And I’m realizing that after my brother’s death, in an effort to have a relationship with my mom, in my joy that she was finally opening herself up to the possibility of it, I started giving mom far too many passes in my memoir. Yes, it’s true mom has suffered the kind of tragedies that would have broken most people. It takes a special kind of person to survive the hunger of her childhood, the rape that conceived her son, the betrayal of her mother, the relationship she had with my father who tried to beat me out of her when she told him she was pregnant, my brother’s addiction, his eventual death, the volatile relationship she had with Millie and all the other pains that make this list far too difficult for me to continue typing…but mom was also cruel. Mom was abusive. Mom fucked me up.
I got into a deep discussion in my Writing Our Lives class about the way we portray the people in our lives. One of my students has a particularly heinous story about her relationship with her mother. She doesn’t want to forgive her and while I get that, considering the vile way she was treated and deserted, human beings are layered and often contradictory, and as writers, particularly as writers of memoir, it is our job to show those layers and how often the different parts contradict each other.
Another student, a therapist, who I talked to about my mother and how hurt I was that she was reverting back to her old self, told me, “That’s not about you. That’s her home base. You have to understand, Vanessa, she sees you as a mirror, so when she’s dealing with you, she’s dealing with herself. She won’t be able to do anything more passed that until she redeems herself.”
Hurt people hurt people. That’s how pain pattern get passed on, generation after generation after generation. Break the chain today. Meet anger with sympathy, contempt with compassion, cruelty with kindness. Greet grimaces with smiles. Forgive and forget about finding fault. Love is the weapon of the future. ~Yehuda Berg
My student, the therapist, added that what helps her is to see people as emotionally handicapped. “It helps me have compassion for them.”
Later, the same student, told me about a documentary she watched some time ago, “I think it’s called The Science of Love.” She says that it was in that film that she learned that scientifically the heart can really break. I thought about my brother and his heart and how he needed surgery to replace two valves but he’d destroyed his liver with the drugs so “even if he survives the surgery, he’ll never survive the recovery,” his cardiologist said. But it wasn’t my brother’s heart that gave, it was his liver, and I still can’t help but see the symbolism in that. My brother’s beautifully damaged heart kept pumping.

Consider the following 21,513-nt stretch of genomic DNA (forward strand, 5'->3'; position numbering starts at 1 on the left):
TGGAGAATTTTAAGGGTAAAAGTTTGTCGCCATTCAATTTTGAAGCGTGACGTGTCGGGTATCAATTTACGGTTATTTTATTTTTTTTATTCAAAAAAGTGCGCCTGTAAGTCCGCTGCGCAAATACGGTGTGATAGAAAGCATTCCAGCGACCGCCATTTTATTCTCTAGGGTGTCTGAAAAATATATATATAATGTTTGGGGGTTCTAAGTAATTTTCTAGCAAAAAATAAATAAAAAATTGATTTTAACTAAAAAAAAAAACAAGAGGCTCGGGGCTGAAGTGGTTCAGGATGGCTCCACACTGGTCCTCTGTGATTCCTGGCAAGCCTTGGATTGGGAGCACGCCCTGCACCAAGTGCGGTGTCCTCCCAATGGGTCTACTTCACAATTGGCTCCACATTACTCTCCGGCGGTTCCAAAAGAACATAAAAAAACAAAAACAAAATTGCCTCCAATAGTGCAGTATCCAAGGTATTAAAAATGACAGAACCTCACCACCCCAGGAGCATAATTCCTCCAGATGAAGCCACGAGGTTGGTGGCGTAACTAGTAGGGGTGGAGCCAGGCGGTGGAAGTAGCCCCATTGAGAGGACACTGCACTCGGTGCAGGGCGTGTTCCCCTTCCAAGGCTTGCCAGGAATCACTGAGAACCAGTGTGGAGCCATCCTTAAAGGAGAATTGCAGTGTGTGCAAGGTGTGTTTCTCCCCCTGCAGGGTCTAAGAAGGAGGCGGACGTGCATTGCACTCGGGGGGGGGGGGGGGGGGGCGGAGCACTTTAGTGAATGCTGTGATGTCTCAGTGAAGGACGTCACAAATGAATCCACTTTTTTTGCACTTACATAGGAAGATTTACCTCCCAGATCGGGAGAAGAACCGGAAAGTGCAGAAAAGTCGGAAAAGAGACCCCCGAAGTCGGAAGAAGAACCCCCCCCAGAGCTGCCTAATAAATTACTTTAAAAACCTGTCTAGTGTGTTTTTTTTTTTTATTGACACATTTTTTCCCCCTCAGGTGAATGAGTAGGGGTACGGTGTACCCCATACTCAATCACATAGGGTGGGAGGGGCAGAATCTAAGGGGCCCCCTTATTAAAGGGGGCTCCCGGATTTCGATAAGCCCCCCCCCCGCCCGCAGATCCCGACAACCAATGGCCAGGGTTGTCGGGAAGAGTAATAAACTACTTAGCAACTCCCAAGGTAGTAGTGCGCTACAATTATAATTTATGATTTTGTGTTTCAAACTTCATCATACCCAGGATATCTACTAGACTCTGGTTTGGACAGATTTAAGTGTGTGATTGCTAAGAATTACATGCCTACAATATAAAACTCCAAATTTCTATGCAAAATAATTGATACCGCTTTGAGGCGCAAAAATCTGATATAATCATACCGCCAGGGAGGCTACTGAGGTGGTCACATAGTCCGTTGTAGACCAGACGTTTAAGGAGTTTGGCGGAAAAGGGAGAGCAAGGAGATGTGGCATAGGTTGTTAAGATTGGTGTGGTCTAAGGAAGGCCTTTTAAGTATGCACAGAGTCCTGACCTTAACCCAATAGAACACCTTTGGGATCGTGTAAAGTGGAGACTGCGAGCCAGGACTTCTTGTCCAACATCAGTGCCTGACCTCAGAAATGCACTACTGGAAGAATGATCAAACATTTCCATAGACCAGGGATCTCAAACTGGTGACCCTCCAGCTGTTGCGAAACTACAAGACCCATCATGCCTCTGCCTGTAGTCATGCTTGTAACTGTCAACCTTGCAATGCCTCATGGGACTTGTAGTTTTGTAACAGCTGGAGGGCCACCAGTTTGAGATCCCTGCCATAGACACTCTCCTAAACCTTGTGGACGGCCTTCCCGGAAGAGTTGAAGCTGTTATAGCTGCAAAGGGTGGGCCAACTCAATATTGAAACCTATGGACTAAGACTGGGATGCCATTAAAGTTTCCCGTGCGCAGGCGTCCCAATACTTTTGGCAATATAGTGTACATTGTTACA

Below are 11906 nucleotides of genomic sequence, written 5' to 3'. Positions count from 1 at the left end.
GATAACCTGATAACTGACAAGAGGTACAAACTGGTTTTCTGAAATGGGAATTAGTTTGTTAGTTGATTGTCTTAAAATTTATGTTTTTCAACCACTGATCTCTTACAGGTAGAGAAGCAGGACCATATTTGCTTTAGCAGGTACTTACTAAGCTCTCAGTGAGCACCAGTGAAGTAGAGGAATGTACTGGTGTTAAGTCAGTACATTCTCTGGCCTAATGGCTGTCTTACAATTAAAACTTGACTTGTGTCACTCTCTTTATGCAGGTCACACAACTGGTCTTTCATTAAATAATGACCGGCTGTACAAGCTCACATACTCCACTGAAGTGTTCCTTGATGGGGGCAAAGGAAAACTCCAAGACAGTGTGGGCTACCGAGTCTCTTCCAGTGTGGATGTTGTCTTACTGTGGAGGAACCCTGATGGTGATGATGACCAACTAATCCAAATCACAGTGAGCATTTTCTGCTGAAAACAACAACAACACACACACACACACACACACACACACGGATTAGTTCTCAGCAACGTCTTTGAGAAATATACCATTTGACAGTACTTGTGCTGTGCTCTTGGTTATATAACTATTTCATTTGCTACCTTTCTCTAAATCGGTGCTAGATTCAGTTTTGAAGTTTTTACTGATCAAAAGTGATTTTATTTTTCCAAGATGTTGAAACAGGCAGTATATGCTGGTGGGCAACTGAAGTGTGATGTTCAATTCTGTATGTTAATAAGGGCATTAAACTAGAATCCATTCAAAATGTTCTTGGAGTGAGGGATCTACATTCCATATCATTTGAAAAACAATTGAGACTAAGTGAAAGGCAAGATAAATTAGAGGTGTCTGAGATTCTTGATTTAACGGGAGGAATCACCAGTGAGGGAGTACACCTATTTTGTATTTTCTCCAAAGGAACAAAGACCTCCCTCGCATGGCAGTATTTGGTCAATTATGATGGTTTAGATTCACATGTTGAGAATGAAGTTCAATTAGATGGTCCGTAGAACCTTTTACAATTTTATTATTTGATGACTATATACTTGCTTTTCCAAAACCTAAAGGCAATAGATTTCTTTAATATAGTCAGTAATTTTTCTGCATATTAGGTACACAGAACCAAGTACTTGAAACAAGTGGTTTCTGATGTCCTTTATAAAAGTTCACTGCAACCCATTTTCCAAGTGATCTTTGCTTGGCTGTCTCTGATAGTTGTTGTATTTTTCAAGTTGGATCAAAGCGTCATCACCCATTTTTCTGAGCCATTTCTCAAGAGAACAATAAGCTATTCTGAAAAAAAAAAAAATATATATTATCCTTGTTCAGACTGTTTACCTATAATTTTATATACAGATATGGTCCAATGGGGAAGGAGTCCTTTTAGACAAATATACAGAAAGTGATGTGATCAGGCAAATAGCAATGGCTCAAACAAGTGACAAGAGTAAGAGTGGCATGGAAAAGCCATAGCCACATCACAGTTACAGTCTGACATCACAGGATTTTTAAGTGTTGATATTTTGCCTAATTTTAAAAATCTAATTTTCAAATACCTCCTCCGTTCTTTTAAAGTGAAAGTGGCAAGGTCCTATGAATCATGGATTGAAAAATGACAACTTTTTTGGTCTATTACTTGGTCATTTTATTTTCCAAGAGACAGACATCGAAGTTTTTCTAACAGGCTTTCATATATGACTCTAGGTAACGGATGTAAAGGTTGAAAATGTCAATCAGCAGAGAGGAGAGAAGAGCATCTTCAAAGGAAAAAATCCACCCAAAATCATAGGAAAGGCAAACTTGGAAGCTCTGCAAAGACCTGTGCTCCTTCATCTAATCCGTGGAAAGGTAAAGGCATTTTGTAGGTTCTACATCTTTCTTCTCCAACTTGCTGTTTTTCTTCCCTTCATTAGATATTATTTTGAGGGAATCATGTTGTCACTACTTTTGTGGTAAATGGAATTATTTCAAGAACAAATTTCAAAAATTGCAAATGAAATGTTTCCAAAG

And I thought about my mom and how the doctors are monitoring her heart. She told me yesterday that her heart isn’t pumping properly and the doctors are having her keep track of when she feels the palpitations and when she feels an anxiety attack coming; what she eats beforehand, how she sleeps the night before, etc. I wonder what her heart looks like in her chest and how my brother’s looked when he died. I can’t help but imagine that they both have a crack right down the middle, from the horror of his conception and how no matter what, no matter the time that passed and the love that was gifted to them, neither one of them ever felt worthy of love…I imagine that’s what kept that gap gaping. Kept it from closing up and healing, because the only way to mend it was to seal it with the cement that is love…but when you don’t consider yourself worthy or able, what is there to do? My brother numbed with drugs. Mom numbs with cruelty. I don’t know which one is better or worse off.
It’s been three months since he died. My brother, Juan Carlos Moncada. Three months since I got the call while I was at my writing residency at VONA. I’ve been chronicling mom’s stories since then. It was only last week that I went back into my memoir and started shaping the book again. Combining the stories I had with the stories mom has given me these last few months. Now I know why I couldn’t finish it. My brother’s death is part of this book, A Dim Capacity for Wings. The book chronicles how silence devastated my family. Silence is what killed my brother. What led to his addiction. What led to my leaving at thirteen. And my mission to break that silence is what brought me back. What reunited me with my mother at my brother’s bedside. So it’s the story of why I left and why I came back. Silence being the motivation both times.
I’m writing it bro. Maybe somebody will fucking talk.